Best way to clean sand? - Tropical Fish Keeping - Aquarium fish care and resources
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post #1 of 11 Old 03-08-2013, 10:54 PM Thread Starter
Best way to clean sand?

Hello fish fanatics,
I am wondering what is the best way to clean sand without to much disruption of a tank. All of my tanks have sand in them as substrate and I am wondering what is the most effective and efficient way to get rid of the waste/poop build up on the sand? I have tried a couple of things but I am sure that there is a better way!
Any suggestions, hints or tips would be greatly appreciated :)

Cheers,

Meg
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post #2 of 11 Old 03-08-2013, 11:17 PM
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dont think theres really a "easy" way to go about it, all ive ever done is get the siphon as close to the sand as you can and that will suck up all the loose nastys.
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post #3 of 11 Old 03-08-2013, 11:24 PM Thread Starter
the syphon I have is a gravel one as I used to have gravel in the tanks is it the same deal or smaller maybe?
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post #4 of 11 Old 03-08-2013, 11:28 PM
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You can use the same syphon. Just hover it over the sand about 1/2" and it will suck up debri on top. Not hard at all.
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post #5 of 11 Old 03-09-2013, 12:01 AM
One of the best ways I know of to clean sand is to use your fingers and lightly stir up the sand on top. This causes organics to suspend in the water and the fall down/settle. Then you can take something like a python, or a gravel vac, hold it above the sand and suck up the organics but not the sand itself.
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post #6 of 11 Old 03-09-2013, 12:35 AM
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Quote:
Originally Posted by chirpchirp View Post
the syphon I have is a gravel one as I used to have gravel in the tanks is it the same deal or smaller maybe?
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They are one and the same. However, i would suggest removing the vac tube part. All you need is the hose - you'll get better suction that way and will be easier to get specific spots. Often, waste will collect in certain spots.

Weak filtration and circulation also contributes to waste build up in the tank, as does over feeding.

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post #7 of 11 Old 03-09-2013, 08:09 AM Thread Starter
The tank is all good with filtration / circulation and I probably slightly underfed but its from the snails mostly I think, they eat fish poop but not their own unfortunately.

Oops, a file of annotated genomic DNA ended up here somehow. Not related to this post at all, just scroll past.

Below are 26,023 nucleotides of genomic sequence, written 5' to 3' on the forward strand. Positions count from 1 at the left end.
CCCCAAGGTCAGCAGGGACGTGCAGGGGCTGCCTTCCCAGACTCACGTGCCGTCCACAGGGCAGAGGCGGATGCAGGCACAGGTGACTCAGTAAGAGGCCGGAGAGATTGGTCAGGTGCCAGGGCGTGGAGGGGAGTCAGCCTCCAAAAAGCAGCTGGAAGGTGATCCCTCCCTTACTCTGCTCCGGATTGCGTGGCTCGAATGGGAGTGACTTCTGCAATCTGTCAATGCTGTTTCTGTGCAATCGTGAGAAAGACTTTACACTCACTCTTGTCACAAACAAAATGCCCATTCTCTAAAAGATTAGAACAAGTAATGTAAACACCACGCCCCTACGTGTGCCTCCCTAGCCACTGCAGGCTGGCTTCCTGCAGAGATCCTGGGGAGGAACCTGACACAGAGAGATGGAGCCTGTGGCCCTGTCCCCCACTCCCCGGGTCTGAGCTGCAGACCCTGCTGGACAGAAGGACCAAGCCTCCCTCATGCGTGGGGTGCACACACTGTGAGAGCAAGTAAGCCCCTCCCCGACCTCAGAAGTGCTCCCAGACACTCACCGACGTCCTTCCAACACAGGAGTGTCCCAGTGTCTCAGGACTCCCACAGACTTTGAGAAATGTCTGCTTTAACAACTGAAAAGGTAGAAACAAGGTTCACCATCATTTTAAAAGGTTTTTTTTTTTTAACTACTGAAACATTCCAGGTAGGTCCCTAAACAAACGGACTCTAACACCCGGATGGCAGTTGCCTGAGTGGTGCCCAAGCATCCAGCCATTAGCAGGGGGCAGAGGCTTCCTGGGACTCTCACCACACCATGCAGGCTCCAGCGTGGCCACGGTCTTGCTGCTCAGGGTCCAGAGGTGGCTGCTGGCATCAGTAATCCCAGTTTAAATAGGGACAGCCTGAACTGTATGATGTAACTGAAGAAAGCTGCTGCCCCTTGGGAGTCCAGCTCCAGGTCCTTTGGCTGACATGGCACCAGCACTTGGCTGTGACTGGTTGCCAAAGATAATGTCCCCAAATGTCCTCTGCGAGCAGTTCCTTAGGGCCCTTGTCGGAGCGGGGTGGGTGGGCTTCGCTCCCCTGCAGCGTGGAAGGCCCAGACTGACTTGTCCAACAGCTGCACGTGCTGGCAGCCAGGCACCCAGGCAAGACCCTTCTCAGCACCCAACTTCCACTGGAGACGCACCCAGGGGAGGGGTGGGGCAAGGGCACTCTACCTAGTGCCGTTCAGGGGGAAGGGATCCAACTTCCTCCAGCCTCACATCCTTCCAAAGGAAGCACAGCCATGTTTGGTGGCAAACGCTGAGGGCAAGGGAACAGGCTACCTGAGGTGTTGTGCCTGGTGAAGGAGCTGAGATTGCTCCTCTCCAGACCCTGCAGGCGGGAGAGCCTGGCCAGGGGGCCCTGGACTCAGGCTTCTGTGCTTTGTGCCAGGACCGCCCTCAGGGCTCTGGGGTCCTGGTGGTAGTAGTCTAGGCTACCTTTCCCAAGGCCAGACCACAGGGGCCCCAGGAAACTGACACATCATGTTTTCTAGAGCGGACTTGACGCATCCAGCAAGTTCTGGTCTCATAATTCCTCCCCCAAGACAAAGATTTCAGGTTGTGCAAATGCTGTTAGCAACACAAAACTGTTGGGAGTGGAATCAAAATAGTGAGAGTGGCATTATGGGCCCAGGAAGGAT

I shall give it a go, thanks for the advice guys sounds easier than what i've been doing :)
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post #8 of 11 Old 03-09-2013, 08:13 AM
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I bought the narrowest vac I could find, see pic. It's a python product. It works great but the only issue is if I try to pickup dead leaves, sometimes they get stuck in the hose.

I wave the end of the tube over the area I want to clean, any crap gets stirred up I just suck it up while its suspended. I actually have so very little detritus build up that I have all but stopped trying to stir it up anymore. I just go around the dead spots, corners and beside the rock and around the driftwood. I honestly would have expected that over twenty fish would produce more crap based on what others say about their tanks.

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post #9 of 11 Old 03-09-2013, 09:02 AM Thread Starter
That looks like a good one mine is much wider probably the standard gravel vac size i'm not sure. I'll have to hunt down a narrower one.
My fish don't produce too much waste either but none the less I find my current methods rather tedious but I like the idea of a narrower tube would be much easier to pin point dead areas instead of drawing too much up at once.
Still tricky around plants but no doubt the narrower tube will make it a bit easier too
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post #10 of 11 Old 03-09-2013, 11:03 AM
The gravel siphon, hovered and/or swirled just above the surface is your best method of removing mulm...if you need to. However, if you have rooted plants, don't over look that this material makes excellent organic fertilizer for those plants as it feeds the substrate bio-filter.
If there is larger plant waste that may clog the siphon hose, I'll sometimes swirl a fishnet to collect it prior to using the gravel siphon.

Some feel that mulm on the substrate is a sign of insufficient circulation or filter flow but this material that settles is best kept out of the filter. Why? IMHO, because the filter with high velocity water flow and decomposition bacteria very quickly erodes, dissolves and converts this material into dissolved organic compounds (DOCs) that pollute the water column. Excess DOCs encourage an abundance of unwanted heterotrophic bacteria and if not cloudy, water that has a yellow or brown tinge and sometimes a fishy or foul odor. The filter is best reserved for collection of suspension 'floaters' and purifying the water.

If/when left on the substrate, mulm decomposes very slowly and feeds the substrate beneficial biology that in turn feeds any rooted plants OR is very easily siphoned away during weekly water changes.

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